Fit for Duty, Fit for Life

March 30, 2007
A majority of the factors that contribute to firefighter deaths are not only preventable but also are under the direct control of fire chiefs and the firefighters themselves.

Smoke inhalation, burns, hazardous material exposure, falls. These well-known perils routinely take center stage in media reports of firefighter injuries and deaths. In reality, however, more than half of firefighter line-of-duty deaths (LODDs) can be attributed to problems related to the health, fitness and wellness of the firefighters themselves.

“The health and fitness of uniformed personnel has a direct impact on their ability to withstand the stresses and dangers of the job,” says Dr. Lori Moore-Merrell, assistant to the general president/technical assistance and information resources, International Association of Firefighters (IAFF). Heart disease, diabetes and weight issues are on the rise in the emergency responder community, and budget cuts that require firefighters to respond to emergencies with fewer personnel only add fuel to the proverbial fire, with additional physical and emotional stress.

In a 2006 study, LODD data compiled between 2000 and 2005 was used to analyze factors that contributed to 644 (the number with sufficient data for inclusion in the analysis) cases of LODD with respect to frequency and clusters (contributing factors that frequently occurred together). Analysis revealed that 97.5 percent of all firefighter LODDs that occurred during the years studied were attributable to an identifiable cluster of contributing factors.

The first three clusters included factors such as incident command, training communications, standard operating procedures, pre-incident planning (Cluster 1); vehicles, personal equipment, equipment failure, human error (Cluster 2); and privately owned vehicles – accidental and civilian error (Cluster 3). It was, however, the fourth cluster that was of special interest to Moore-Merrell, the study’s lead investigator. In addition to company staffing and operating guidelines, Cluster 4 included health, fitness and wellness of uniformed personnel. In fact, frequency analysis revealed dominant contributing factors to LODD as health/fitness/wellness (53.885), versus personal protective equipment (19.41 percent) and human error (19.1 percent). Independent of the other three clusters, Cluster 4 accounted for more than 44.72 percent of all LODDs during the study period. And, when analyzed in conjunction with the other clusters, it accounted for an additional 16 percent of all LODDs.

“These findings represent both a sobering and a reassuring reality,” says Moore-Merrell. “They underscore the challenge we face, but also make it clear that firefighter deaths are eminently preventable.”

One of several recommendations that arose from the study calls for mandatory wellness/fitness programs to reduce risk factors for cardiovascular disease and improve cardiovascular health. In fact, the blueprint for a comprehensive wellness/fitness program has existed since 1996, but many fire departments seem reluctant to pick up the gauntlet.

“While time and resources are routinely devoted to the maintenance of apparatus, very little, if any, such attention is being devoted to the maintenance of the most important “apparatus” of all – the firefighters themselves,” cautions IAFF Health and Safety Director Patrick Morrison. “Firefighter health and wellness is no longer an initiative; it’s a necessity whose time has come.”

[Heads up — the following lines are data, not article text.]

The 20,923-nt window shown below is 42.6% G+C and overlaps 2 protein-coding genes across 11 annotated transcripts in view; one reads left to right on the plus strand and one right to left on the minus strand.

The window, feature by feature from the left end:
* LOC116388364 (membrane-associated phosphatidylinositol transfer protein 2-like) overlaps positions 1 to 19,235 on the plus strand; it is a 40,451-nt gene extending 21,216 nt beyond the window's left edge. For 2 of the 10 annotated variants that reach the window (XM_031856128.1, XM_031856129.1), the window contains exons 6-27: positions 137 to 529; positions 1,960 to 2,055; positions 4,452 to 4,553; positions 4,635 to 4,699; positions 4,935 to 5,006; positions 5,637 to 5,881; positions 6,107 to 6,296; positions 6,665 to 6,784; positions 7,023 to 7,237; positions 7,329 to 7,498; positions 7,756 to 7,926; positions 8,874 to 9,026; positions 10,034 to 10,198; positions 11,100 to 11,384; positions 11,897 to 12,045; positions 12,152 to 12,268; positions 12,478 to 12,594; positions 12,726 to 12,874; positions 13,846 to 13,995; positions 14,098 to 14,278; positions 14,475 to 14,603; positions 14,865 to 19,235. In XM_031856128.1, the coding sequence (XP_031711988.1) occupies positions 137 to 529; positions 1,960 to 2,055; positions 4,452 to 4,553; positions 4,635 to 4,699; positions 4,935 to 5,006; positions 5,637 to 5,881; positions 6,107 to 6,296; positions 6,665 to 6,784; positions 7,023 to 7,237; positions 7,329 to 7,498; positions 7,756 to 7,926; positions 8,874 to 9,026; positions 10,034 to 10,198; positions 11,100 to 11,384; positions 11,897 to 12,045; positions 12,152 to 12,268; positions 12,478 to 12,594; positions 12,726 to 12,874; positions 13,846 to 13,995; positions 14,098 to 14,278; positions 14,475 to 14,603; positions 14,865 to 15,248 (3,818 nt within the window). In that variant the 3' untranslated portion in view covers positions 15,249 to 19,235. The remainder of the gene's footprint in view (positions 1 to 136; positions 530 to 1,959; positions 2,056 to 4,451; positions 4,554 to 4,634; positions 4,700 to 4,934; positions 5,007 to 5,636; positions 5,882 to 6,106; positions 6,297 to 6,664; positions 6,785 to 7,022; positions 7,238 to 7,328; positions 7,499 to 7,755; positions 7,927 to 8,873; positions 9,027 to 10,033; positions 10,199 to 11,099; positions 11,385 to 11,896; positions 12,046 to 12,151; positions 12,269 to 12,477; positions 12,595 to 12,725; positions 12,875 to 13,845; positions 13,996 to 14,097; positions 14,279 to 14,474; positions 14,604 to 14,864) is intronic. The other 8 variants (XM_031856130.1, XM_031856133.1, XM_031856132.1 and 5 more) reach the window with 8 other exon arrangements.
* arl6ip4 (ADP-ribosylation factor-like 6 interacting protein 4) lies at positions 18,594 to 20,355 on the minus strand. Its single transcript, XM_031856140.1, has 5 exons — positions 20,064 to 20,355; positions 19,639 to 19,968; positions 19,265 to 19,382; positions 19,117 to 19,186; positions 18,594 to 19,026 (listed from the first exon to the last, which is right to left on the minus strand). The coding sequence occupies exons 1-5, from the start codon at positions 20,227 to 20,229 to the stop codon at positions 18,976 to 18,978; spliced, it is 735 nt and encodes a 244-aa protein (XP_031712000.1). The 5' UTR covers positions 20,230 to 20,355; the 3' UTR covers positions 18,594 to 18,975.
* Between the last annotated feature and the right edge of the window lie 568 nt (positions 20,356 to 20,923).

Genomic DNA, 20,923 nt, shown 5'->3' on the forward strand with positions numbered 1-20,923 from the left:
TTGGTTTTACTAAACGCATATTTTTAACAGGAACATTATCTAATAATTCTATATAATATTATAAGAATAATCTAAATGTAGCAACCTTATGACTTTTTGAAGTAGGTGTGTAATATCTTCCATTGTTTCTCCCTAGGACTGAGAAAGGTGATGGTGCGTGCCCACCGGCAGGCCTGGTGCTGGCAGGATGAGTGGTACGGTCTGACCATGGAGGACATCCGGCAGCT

A Call to Action

In what is being called a historic partnership between IAFF and the International Association of Fire Chiefs (IAFC), a bold endeavor is underway to commit both labor and management to the wellness of uniformed firefighter personnel. “The Fire Service Joint Labor Management Wellness-Fitness Initiative is a call to action,” says Morrison, who stresses that all fire departments and labor unions must make the health and fitness of uniformed personnel the No. 1 priority.

Ten U.S. and Canadian public professional fire departments participated in the development of the initiative, and each has required mandatory participation of all their uniformed personnel. The program focuses on medical, physical and emotional fitness and, when indicated, access to rehabilitation.

The mission statement put forth by the creators of the initiative calls for every fire department, in cooperation with its local IAFF affiliate, to “ … develop an overall wellness/fitness system to maintain uniformed personnel physical and mental capabilities.” While the statement calls for “mandatory participation by all uniformed personnel in the department once implemented,” it goes on to note that, “… agreement to initiate it must be mutual between the administration and its members represented by the local union.”

Special emphasis is placed on the need for programs that are designed to be positive and not punitive, with provisions made for on-duty-time participation, access to facilities and equipment provided or arranged by the department and rehabilitation and remedial support for those who require such services.

Nuts and Bolts

The Wellness-Fitness Initiative is a multifaceted program that requires implementation of all five of its main components:

  • Comprehensive, mandatory medical exams – These annual exams are intended to identify health problems, determine ability to perform essential duties, monitor effects of exposure to hazardous agents and provide cost-effective investment via early detection and prevention of disease. The exams include physical evaluation, body composition, lab and vision tests, hearing evaluation, spirometry, EKG, cancer screening, immunizations and infectious disease screening, referrals and data collection.